Original post by NickGeorgia
I'm just wary that the need for technical people in America is dwindling. A lot of companies are going to India and China where the cost is cheaper. They are booming. It may make it difficult to find a job in the end (you never can predict the future well though) unless you go the academic route.


I/O Interactive tried to move some of the production of the game "Hitman" from Denmark to Poland in order to cut cost. But it did not seem to work, because game development is more than just coding. What they had trouble with was transforming ideas (created in Denmark) to code (produced in Poland).

AVP, a danish company that produces water pumps also tried to outsource their software development to Estonia. Same thing, but what they learned was that testing of their software could be outsoursed and good times were had but all :)

I think the jobs that are going to India, China, Pakistan and so on, are the kind of jobs that are of a more trivial kind.
And those kind of jobs are not the "money-generating"-kind of job.

But what about the people who get laid...off ?
Due to the fact that companies saves money om production, prices are lowered, more products are sold which again creates added revenue to invest in new products, which means more people needs to be hired.
But hired for more interesting jobs.

At least...that the way it seems to work in Denmark.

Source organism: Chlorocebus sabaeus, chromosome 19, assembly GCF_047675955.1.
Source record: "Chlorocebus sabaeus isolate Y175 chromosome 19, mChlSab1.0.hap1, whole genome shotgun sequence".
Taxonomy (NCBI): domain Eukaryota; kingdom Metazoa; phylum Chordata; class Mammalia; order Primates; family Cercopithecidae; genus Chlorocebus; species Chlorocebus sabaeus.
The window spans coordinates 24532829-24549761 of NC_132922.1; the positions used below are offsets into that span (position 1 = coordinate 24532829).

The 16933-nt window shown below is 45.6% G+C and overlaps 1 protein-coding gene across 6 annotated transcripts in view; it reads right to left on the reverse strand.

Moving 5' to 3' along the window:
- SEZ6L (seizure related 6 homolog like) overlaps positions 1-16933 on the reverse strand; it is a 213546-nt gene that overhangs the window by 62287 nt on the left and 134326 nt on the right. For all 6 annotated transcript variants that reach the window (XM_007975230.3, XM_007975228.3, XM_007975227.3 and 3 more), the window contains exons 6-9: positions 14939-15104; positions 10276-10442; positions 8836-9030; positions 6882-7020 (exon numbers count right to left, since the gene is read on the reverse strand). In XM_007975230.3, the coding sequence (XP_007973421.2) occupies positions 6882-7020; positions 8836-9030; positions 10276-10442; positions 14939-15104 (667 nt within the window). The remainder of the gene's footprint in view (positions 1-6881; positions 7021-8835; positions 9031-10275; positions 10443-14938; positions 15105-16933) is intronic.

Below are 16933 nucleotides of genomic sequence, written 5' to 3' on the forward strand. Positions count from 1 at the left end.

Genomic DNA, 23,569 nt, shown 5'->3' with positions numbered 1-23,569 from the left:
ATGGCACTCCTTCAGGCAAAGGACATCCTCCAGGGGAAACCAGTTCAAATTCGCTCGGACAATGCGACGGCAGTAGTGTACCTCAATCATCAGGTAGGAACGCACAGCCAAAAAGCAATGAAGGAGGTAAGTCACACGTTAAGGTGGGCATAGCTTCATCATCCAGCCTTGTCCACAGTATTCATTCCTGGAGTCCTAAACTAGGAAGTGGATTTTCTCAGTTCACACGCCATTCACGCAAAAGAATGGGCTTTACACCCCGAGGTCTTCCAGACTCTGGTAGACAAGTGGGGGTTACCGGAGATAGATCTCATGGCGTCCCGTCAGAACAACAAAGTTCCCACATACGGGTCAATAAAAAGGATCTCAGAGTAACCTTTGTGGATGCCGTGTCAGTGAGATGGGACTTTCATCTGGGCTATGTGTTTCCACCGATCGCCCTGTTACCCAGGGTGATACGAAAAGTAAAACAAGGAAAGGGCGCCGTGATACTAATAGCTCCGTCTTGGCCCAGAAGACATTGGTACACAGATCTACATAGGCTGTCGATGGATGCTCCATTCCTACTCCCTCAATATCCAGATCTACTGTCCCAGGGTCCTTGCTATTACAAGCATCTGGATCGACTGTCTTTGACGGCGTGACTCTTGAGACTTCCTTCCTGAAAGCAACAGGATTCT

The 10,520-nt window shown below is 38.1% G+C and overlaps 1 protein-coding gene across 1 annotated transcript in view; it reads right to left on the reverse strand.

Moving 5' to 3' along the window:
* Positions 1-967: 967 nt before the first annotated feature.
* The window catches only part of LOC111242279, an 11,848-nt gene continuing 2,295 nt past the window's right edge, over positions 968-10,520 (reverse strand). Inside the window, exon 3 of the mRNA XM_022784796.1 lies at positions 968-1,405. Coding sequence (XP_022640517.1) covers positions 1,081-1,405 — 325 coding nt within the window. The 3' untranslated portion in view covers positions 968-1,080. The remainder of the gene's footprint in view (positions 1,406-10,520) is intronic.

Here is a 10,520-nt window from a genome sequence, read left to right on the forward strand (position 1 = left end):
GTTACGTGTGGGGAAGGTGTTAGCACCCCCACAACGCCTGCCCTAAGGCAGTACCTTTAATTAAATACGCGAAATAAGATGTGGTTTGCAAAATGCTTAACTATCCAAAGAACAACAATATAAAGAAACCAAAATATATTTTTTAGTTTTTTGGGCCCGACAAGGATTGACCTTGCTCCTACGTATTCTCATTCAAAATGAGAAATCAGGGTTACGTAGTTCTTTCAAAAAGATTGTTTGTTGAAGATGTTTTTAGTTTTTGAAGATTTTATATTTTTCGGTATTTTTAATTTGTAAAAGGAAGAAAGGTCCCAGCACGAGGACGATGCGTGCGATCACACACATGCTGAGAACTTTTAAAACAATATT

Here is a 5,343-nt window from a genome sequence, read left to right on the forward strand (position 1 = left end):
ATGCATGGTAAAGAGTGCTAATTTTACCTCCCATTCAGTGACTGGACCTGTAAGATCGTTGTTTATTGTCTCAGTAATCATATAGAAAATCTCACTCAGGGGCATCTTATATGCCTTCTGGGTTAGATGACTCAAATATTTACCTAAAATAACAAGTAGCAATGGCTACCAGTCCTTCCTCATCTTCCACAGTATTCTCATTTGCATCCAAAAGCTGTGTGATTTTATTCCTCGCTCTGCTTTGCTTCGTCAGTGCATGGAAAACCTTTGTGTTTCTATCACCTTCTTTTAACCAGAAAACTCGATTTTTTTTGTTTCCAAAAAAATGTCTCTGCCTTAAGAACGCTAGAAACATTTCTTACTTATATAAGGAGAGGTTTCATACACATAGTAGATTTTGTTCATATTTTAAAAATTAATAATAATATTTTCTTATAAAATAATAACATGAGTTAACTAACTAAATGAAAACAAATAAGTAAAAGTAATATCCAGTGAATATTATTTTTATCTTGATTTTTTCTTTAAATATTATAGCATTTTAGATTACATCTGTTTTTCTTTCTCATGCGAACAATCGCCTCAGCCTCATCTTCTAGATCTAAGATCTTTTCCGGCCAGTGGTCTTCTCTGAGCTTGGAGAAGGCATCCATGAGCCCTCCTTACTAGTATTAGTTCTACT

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often a misconception that computing degrees are the be all and end all...

If you want to be in games development, then having a software degree is a bit restrictive.

Basically, programming is easy. If you find it difficult, then dont bother even thinking about being a professional developer. You should pick up enough programming knowledge to cut it as a grad level employee in roughly 2 months if your on it (maybe quicker). Snooty nosed comp sci grads will be huffing by now, but just stand back and admire the simplicity of it. Look through any code from a game, hell, people shout about carmack so much, look at his code from Q2. Its nothing special, just straight laced, clean code. I agree he is a talented guy, but not for his programming rather for his executions/design of the algorithms.

The programming part is simply the cumbersome interface between your ideas and realising them on a computer, nothing more. Often graduates will design themselves into a corner, which is extremely annoying :P